FREDERICKSBURG, Ohio -- A river of black horse-drawn buggies flowed over the hills near here in a funeral procession that stretched to another time -- when America was younger and the automobile for most was only a dream or a nightmare.
Five Amish children, who were killed last week when they were struck by a car on a country road, were buried yesterday in one of the largest gatherings of the Amish in recent years.
All weekend, hundreds of Amish people poured into this town of 500 residents some 60 miles south of Cleveland, where there are almost as many hitching posts as parking spaces. Some Amish came from as far away as Oklahoma and Colorado, arriving by car or van; they had hired non-Amish men to drive them because driving cars is prohibited by their religion.
As the funerals began, about 15 vans and cars were parked on one side of a field near the white barn where the main service was held. On the other side were at least 100 buggies, their horses tied nearby, with several groups of young Amish men and boys attending to them.
This is the heart of Ohio Amish country, but even Amishmen like Eli Mast, 49, said he rarely had seen so many brethren in one place.
On Saturday, Mr. Mast and his family waited in a line for more than 30 minutes before they could get inside the farmhouse where the children's wake was held.
"I can't remember a bigger gathering," he said. "This has shocked us all. We are a very close community but this has brought us closer together."
As he talked, several cars went past and he pulled his small son farther onto the shoulder. On the other side of the road was the place where the five children were killed.
"It was God's will," Mr. Mast said of the accident. "We accept that."
The children, 2 to 14 years old, were killed, and three others were seriously injured as they walked home after a birthday party. They were struck by an out-of-control car driven by an unlicensed driver identified by police as Eric Bache, 18.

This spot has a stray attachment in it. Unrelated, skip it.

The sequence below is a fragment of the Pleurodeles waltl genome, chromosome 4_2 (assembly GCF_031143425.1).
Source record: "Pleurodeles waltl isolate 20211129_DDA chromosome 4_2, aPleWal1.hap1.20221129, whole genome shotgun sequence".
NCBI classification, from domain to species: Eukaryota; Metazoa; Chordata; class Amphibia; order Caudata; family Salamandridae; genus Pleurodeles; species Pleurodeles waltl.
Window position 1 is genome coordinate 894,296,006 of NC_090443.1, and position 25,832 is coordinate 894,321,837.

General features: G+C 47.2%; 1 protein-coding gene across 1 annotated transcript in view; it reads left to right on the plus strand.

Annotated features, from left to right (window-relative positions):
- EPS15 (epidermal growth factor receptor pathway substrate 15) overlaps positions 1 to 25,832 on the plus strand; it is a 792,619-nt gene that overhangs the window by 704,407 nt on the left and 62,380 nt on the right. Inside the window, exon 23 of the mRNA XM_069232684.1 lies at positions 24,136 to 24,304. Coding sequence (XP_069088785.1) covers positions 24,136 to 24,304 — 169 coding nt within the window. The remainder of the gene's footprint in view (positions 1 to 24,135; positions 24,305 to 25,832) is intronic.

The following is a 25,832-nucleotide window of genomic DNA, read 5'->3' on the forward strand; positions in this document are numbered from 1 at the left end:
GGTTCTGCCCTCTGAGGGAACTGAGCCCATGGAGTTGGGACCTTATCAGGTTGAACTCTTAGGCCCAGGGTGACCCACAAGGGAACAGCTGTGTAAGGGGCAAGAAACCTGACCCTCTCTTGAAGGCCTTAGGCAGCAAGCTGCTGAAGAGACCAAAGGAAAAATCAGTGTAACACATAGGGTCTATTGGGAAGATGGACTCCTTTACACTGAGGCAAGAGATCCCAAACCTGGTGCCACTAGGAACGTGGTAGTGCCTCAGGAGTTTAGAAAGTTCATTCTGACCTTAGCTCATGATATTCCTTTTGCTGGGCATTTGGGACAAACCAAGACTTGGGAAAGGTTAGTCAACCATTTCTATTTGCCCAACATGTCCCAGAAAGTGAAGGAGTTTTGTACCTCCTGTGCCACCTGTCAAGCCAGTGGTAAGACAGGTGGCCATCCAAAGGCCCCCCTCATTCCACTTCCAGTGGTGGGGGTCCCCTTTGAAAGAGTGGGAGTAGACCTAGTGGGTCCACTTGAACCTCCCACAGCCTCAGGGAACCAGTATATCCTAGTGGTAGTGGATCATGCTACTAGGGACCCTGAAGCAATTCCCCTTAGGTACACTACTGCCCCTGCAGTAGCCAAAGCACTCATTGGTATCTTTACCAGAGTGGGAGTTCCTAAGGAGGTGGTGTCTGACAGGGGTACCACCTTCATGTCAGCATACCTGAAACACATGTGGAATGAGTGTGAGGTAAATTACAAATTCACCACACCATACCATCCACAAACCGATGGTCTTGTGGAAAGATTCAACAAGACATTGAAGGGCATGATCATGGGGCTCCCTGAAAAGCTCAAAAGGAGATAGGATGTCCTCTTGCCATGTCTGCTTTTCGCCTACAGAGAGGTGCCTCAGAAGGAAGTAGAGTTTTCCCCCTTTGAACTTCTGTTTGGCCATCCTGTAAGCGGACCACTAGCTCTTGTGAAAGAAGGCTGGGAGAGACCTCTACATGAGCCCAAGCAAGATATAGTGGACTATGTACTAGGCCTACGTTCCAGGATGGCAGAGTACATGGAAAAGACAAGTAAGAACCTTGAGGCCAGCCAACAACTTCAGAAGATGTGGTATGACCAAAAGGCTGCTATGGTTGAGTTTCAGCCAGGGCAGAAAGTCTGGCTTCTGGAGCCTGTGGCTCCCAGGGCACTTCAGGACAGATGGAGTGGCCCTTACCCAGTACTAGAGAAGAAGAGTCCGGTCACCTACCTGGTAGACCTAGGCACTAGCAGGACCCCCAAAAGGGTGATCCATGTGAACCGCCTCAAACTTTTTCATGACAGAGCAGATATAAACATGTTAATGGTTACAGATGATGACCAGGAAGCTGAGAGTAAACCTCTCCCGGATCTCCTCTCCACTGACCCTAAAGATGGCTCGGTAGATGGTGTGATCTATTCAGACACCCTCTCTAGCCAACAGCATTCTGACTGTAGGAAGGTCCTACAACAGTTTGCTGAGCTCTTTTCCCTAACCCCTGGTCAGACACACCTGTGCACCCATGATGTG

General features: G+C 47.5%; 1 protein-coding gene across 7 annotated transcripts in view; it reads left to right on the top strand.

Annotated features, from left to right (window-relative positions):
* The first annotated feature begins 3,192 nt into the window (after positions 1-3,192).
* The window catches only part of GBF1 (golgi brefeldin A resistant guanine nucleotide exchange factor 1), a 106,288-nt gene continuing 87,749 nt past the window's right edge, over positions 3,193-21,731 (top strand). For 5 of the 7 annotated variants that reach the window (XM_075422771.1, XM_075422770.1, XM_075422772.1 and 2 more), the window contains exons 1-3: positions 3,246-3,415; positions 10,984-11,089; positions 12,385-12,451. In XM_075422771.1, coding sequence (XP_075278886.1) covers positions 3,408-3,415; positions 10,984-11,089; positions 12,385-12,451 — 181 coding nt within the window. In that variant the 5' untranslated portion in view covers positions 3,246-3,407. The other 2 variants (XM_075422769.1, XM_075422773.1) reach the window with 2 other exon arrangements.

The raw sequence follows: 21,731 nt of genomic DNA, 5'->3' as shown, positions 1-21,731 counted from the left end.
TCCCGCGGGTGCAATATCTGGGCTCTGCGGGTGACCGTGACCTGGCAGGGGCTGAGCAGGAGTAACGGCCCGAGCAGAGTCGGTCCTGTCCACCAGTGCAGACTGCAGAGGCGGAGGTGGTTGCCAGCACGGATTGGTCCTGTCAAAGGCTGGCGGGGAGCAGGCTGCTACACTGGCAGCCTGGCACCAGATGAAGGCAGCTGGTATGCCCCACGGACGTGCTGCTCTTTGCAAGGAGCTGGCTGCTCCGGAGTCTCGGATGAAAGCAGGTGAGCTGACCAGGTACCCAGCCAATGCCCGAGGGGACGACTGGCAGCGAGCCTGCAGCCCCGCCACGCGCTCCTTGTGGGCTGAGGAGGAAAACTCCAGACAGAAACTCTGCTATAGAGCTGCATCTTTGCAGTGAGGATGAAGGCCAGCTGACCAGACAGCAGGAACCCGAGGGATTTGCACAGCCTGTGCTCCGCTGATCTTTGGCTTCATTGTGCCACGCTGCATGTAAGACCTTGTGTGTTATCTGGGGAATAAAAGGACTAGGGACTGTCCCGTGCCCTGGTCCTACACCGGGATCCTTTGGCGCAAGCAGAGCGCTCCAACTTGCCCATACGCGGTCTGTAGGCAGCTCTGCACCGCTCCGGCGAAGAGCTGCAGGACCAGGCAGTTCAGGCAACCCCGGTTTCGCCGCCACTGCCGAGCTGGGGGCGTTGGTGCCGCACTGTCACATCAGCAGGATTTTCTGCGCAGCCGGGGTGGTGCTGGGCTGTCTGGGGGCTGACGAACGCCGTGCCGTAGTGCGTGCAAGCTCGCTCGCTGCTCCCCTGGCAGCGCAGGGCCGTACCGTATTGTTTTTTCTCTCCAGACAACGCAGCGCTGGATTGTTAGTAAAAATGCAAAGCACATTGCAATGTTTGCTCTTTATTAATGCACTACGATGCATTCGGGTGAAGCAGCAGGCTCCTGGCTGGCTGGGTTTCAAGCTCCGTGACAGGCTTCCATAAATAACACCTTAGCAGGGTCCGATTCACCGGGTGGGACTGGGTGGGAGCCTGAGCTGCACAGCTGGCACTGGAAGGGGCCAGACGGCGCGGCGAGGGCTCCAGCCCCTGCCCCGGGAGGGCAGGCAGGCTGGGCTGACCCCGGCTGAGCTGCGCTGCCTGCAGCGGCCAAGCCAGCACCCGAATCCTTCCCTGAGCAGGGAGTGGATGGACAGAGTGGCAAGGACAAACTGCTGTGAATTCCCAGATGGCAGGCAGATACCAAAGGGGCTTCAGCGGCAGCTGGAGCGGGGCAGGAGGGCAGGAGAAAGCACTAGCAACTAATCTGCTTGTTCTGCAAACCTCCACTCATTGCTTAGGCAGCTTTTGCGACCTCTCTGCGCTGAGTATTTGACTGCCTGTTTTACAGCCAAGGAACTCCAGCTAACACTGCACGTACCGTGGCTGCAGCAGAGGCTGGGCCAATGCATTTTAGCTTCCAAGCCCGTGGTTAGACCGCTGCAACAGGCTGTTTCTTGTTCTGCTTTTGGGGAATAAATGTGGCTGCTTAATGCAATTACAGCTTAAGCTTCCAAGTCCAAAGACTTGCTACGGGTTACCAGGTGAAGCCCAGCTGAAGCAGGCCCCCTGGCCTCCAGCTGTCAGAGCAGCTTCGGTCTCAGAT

Mr. Bache was charged with five felony counts of aggravated vehicular homicide and was in the Wayne County Jail on a $25,000 bond.
Authorities said Mr. Bache has so far expressed no remorse. His major concern was whether he would have to spend a night in jail, said a Ohio Highway Patrol spokesman, Lt. Bob Maxey.
Henry Burkholder, 65, of Mount Hope, Ohio, said, "We could take it a lot easier if he would feel sorry."
"It's a little harder to forgive since he doesn't seem upset," he said. "But we have to forgive him. And we will."
Mr. Burkholder climbed into his buggy, snapped the reins and rode off, the clip-clop of his horse quickly drowned out by a passing car. The service for four of the children, three of them from the same family, was held in a white barn, a quarter-mile from the scene of the accident. The service was conducted in German. The men sat on one side, the woman on another. Almost all were dressed in their most sober clothes "to show their sadness," said Daniel Mast, 19.
"But you can see it in their faces, too," he said.
Dan Miller, an Amishman, said he counted more than 1,600 people at the service.
In Fredericksburg, most residents are non-Amish -- what the Amish call English -- like Loran Weaver, who has lived in the area for more than 30 years. "But we've all felt it," she said of the accident. "Amish or English, it hurts us all."
Teacher Ann Bowers said businesses in town were collecting money for the stricken families.
"The coffee cans are filling up fast," she said.